Yet despite the clear-eyed look at the ongoing challenges, the e-zine also tells a story of intense and productive activity by a wide range of actors. Legacy financial service providers—the heavy hitters with big resources and even greater reach—are investing heavily in financial inclusion. It’s not just for corporate social responsibility any more; it’s part of a new business strategy inspired by the discovery of an untapped and (they hope) profitable new market. Sprinkled in and around those vignettes are stories of scrappy start-ups doing the social entrepreneurship thing. Some of those services may not make it past 2015, but some of them have a “why didn’t I think of that” inevitability about them. The diversity of actors and the energy are impressive.
> Posted by Center Staff
The 2015 Harvard Business School – Accion Program on Strategic Leadership in Inclusive Finance is now accepting applications for what will be another exceptional week of learning and exchange among world leaders in financial inclusion. The program will take place April 6-11, 2015 at the HBS campus in Boston, Massachusetts.
The 2015 HBS-Accion Program builds on nine successful years and over 550 participants – CEOs, presidents, executive directors, and other high-level professionals – from roughly 100 countries.
Today’s landscape of financial services for the base of the pyramid is increasingly complex, with a diversity of products, providers, and support organizations extending services to previously excluded populations. Disruptive technologies and new ways of doing business are creating new possibilities for reaching more people with more types of services. It’s an exciting time for financial inclusion, though for leaders steering their organizations through this landscape, the pace and magnitude of change may look overwhelming. Financial service providers participating in the program will benefit from the guidance of some of the world’s best business minds to better understand the possibilities and the pitfalls of today’s financial services marketplace. Policymakers, regulators, and investors will find it valuable to get a closer look at how the industry is evolving in countries around the world.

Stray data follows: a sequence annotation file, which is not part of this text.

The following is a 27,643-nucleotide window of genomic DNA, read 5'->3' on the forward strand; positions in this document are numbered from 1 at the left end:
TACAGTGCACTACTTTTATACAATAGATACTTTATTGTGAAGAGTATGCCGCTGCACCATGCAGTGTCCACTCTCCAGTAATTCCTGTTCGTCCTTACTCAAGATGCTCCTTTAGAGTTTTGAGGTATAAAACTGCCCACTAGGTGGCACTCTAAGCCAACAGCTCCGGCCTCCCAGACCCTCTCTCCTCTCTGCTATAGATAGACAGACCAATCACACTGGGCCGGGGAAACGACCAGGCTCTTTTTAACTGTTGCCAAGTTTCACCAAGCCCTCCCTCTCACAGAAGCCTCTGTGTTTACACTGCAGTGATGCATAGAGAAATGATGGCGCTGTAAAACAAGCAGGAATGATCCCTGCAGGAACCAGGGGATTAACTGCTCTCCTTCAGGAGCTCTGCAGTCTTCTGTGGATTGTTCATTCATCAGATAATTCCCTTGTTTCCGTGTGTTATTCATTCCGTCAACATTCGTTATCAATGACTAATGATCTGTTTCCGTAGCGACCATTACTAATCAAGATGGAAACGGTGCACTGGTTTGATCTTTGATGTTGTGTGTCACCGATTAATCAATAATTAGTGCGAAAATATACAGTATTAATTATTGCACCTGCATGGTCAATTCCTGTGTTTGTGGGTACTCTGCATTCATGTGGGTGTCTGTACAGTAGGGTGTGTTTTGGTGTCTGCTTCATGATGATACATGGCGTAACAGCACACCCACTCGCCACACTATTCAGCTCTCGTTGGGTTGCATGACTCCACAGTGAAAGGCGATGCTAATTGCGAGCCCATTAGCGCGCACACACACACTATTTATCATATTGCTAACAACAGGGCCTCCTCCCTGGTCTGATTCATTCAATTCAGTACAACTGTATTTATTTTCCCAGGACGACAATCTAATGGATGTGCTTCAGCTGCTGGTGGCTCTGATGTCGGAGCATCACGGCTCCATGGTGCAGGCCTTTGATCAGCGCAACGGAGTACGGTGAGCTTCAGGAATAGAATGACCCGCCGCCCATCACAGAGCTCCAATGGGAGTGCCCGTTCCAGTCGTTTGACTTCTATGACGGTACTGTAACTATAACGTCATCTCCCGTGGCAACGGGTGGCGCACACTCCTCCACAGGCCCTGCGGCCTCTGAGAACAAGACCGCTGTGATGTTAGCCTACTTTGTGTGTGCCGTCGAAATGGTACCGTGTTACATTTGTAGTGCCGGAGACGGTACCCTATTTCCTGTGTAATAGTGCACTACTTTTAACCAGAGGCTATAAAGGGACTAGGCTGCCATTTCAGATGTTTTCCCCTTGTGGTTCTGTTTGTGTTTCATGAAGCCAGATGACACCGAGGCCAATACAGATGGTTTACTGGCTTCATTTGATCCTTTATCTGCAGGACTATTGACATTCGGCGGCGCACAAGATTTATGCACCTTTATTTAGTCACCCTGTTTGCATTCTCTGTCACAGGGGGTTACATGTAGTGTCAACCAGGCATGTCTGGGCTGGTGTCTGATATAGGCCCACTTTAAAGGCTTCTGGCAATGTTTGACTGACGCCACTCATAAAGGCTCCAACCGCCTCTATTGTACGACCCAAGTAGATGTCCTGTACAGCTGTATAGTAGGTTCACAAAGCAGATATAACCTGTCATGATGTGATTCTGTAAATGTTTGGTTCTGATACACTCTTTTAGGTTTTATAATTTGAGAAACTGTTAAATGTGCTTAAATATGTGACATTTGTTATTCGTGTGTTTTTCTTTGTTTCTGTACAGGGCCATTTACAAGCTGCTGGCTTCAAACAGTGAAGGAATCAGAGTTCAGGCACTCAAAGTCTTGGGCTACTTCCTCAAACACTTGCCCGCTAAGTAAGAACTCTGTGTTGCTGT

> Posted by Center Staff
Welcome to the second Financial Inclusion 2020 e-magazine!
It’s been a year since the Financial Inclusion 2020 Global Forum. The Center for Financial Inclusion at Accion is taking this moment to review how the drive for financial inclusion is faring. With this e-zine we bring you highlights of the past 12 months from around the financial inclusion world – new ventures, milestones, and ongoing debates. Inside, you’ll find a snapshot of progress in each of our five “Roadmap to Inclusion” areas, from technology-enabled business models to consumer protection. Over the past months we spoke with dozens of industry participants to gauge their views of the progress of each major recommendation presented at the Global Forum, and we’ve distilled their responses here. We learned of many exciting initiatives, though we have room to cite only a few.
> Posted by Juan Blanco, Associate, Financial Inclusion 2020, CFI
Last Friday I attended an event organized by The Guardian and sponsored by Visa called “How to Bank Billions: Exploring New Models for Financial Inclusion in Emerging Economies” at George Washington University. Speakers included Camille Busette, lead financial sector specialist at CGAP; Martha Brantley, director of business development at the Clinton Global Initiative; and Stephen Kehoe, head of global financial inclusion at Visa Inc.